Neil Armstrong’s Apollo XI Space Suit

Neil Armstrong, the first man to walk on the moon, posing in his spacesuit prior to the famed Apollo XI lunar mission. NASM has just crowd-sourced the funding to preserve his space suit. (photo via Wikipedia)
Neil Armstrong, the first man to walk on the moon, posing in his spacesuit prior to the famed Apollo XI lunar mission. NASM has just crowd-sourced the funding to preserve his space suit. (photo via Wikipedia)
Neil Armstrong, the first man to walk on the moon, posing in his spacesuit prior to the famed Apollo XI lunar mission. NASM has just crowd-sourced the funding to preserve his space suit. (photo via Wikipedia)

In a bold move, reminiscent and perhaps partly influenced by the Commemorative Air Force’s own hugely successful online fundraising efforts with ‘That’s All Brother’, the National Air & Space Museum has also dipped their toes into the crowd-sourcing arena with a Kickstarter Campaign of their own. Dubbed ‘Reboot the Suit’, the campaign is aimed at funding the painstaking project currently underway to preserve the space suit astronaut Neil Armstrong used when he walked on the moon during the Apollo XI mission in July, 1969. Launched conspicuously on July 20th, the 46th anniversary of Armstrong and Aldrin’s moon landing, the project reached its initial goal of US$500k in just over a week, but they are now stretching the finish-line to see if they can raise a further US$200k to preserve the suit which astronaut Alan Shepard wore during his Mercury mission, America’s first manned spaceflight.

Alan Shepard aboard his famous space-shot wearing the space suit that NASM is now preserving. (photo via Wikipedia)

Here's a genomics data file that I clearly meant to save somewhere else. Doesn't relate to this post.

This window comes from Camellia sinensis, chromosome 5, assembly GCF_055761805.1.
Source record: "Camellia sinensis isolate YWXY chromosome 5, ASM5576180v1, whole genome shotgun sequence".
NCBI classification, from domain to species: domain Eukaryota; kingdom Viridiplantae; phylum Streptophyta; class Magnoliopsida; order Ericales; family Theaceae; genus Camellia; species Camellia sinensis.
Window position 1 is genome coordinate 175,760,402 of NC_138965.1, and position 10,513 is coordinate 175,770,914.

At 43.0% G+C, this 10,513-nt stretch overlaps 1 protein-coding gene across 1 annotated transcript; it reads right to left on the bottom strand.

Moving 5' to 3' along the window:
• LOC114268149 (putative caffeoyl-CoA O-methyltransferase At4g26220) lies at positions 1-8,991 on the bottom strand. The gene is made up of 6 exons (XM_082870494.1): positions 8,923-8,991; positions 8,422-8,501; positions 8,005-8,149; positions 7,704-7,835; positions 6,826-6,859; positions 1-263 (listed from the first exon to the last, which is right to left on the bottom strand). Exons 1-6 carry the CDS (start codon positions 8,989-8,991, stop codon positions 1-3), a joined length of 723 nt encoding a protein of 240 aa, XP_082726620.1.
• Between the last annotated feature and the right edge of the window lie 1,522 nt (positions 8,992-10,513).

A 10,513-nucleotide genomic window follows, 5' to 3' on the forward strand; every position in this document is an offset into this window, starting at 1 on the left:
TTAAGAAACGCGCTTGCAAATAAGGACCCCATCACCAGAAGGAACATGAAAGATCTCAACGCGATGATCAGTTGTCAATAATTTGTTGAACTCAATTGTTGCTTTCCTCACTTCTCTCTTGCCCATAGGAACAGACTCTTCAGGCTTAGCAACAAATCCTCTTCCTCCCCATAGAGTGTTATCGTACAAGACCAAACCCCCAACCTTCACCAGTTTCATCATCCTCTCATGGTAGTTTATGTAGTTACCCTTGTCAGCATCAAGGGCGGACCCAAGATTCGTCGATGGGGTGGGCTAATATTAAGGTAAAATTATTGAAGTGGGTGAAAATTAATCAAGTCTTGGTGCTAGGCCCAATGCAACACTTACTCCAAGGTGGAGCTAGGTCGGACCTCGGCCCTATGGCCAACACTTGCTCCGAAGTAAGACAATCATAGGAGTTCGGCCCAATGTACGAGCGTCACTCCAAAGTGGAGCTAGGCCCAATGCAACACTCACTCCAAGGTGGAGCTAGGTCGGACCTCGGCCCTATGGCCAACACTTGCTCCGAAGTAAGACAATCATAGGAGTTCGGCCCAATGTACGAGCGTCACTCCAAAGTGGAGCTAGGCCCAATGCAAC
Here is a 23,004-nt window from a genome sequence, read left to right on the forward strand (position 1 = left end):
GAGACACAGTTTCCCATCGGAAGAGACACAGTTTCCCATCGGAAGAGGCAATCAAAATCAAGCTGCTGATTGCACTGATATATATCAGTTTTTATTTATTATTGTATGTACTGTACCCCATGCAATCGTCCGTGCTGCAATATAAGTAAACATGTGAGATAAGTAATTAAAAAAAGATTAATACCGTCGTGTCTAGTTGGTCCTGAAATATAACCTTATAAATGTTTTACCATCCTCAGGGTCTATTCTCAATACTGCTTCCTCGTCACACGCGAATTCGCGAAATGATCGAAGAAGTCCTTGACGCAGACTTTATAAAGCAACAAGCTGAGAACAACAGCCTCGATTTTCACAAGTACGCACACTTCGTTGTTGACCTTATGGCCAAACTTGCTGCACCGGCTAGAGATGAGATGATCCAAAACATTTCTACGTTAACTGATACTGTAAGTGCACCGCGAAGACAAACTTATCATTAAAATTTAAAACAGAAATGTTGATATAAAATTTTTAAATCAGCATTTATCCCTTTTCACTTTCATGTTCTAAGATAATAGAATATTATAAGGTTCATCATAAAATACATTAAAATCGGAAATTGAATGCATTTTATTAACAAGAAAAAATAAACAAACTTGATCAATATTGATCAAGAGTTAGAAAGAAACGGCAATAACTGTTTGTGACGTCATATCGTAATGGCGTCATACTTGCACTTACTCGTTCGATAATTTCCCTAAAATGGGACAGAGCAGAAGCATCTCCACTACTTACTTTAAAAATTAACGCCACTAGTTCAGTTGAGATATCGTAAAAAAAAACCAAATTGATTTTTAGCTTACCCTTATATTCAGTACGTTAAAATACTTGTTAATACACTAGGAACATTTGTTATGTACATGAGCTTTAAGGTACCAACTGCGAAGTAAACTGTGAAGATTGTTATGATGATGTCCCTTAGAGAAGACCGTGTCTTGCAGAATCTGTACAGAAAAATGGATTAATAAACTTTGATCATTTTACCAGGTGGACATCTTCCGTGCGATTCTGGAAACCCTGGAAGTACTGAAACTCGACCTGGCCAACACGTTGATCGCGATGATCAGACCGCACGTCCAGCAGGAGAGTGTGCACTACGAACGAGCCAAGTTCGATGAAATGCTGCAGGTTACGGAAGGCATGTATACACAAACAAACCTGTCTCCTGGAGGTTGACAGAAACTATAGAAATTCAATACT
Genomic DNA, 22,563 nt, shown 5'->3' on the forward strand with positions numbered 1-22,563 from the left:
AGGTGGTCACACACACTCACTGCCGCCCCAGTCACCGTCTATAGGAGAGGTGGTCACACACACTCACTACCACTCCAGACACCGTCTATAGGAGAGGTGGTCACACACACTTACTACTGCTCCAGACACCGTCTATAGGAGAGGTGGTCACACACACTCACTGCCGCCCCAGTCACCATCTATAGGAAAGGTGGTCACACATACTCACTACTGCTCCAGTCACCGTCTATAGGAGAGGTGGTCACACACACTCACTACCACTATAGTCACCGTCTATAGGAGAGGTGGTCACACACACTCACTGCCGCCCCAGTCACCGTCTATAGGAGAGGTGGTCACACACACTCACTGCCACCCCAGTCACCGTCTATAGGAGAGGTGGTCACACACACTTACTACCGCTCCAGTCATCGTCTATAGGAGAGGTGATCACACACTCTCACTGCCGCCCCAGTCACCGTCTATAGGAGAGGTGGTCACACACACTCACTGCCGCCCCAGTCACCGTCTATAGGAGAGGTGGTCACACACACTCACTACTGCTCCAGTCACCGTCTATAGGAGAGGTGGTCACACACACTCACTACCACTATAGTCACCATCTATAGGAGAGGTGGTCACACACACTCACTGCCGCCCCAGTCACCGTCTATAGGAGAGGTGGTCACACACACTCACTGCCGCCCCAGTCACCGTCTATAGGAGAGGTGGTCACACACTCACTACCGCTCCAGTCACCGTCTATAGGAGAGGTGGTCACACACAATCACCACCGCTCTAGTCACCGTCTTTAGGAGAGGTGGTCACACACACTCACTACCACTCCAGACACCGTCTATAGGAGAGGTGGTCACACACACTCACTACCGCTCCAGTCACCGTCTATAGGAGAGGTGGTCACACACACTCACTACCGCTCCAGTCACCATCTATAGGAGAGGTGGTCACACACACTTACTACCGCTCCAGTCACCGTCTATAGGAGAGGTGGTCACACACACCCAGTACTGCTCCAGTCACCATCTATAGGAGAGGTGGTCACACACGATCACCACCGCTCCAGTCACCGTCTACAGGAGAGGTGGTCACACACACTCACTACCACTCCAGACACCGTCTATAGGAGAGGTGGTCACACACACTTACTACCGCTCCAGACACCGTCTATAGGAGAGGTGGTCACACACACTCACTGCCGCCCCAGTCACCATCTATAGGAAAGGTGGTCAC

Alan Shepard aboard his famous space-shot wearing the space suit that NASM is now preserving. (photo via Wikipedia)

The suits were never meant to last indefinitely, and despite being housed in a specially constructed climate-controlled room, they are actually in quite fragile condition. The preservation efforts will help make sure these important artifacts of globally historic proportions are kept intact for many generations to come. But considering that the NASM receives money from the US government, you might ask why they need money from us to carry out this important task? NASM was careful to address this as follows…

Isn’t the Smithsonian federally funded? Good question! Federal appropriations provide the foundation of the Smithsonian’s operating budget and support core functions, such as building operations and maintenance, research, and safeguarding the collections. Projects like Reboot the Suit aren’t covered by our federal appropriations, which means we can only undertake them if we can fund them some other way. In other words, we won’t be able to do this project without the participation of Kickstarter backers.

Kickstarter gives a wide audience the chance to be a part of this project. We’re inviting you to go behind the scenes and be a part of the process – from fundraising through conservation to display. All backers will receive regular updates on the process and can follow along each step of the way.

Neil Armstrong’s Apollo XI suit will go on temporary display at NASM in 2019 to coincide with the 50th anniversary of the moon landing, however it will become part of a major exhibition entitled Destination Moon in 2020, which should provide a fantastic overview of the lunar missions; one certainly not to be missed.

There are still nearly three weeks left in the Reboot the Suit campaign, and we urge you to contribute. Click HERE to find the Kickstarter campaign.

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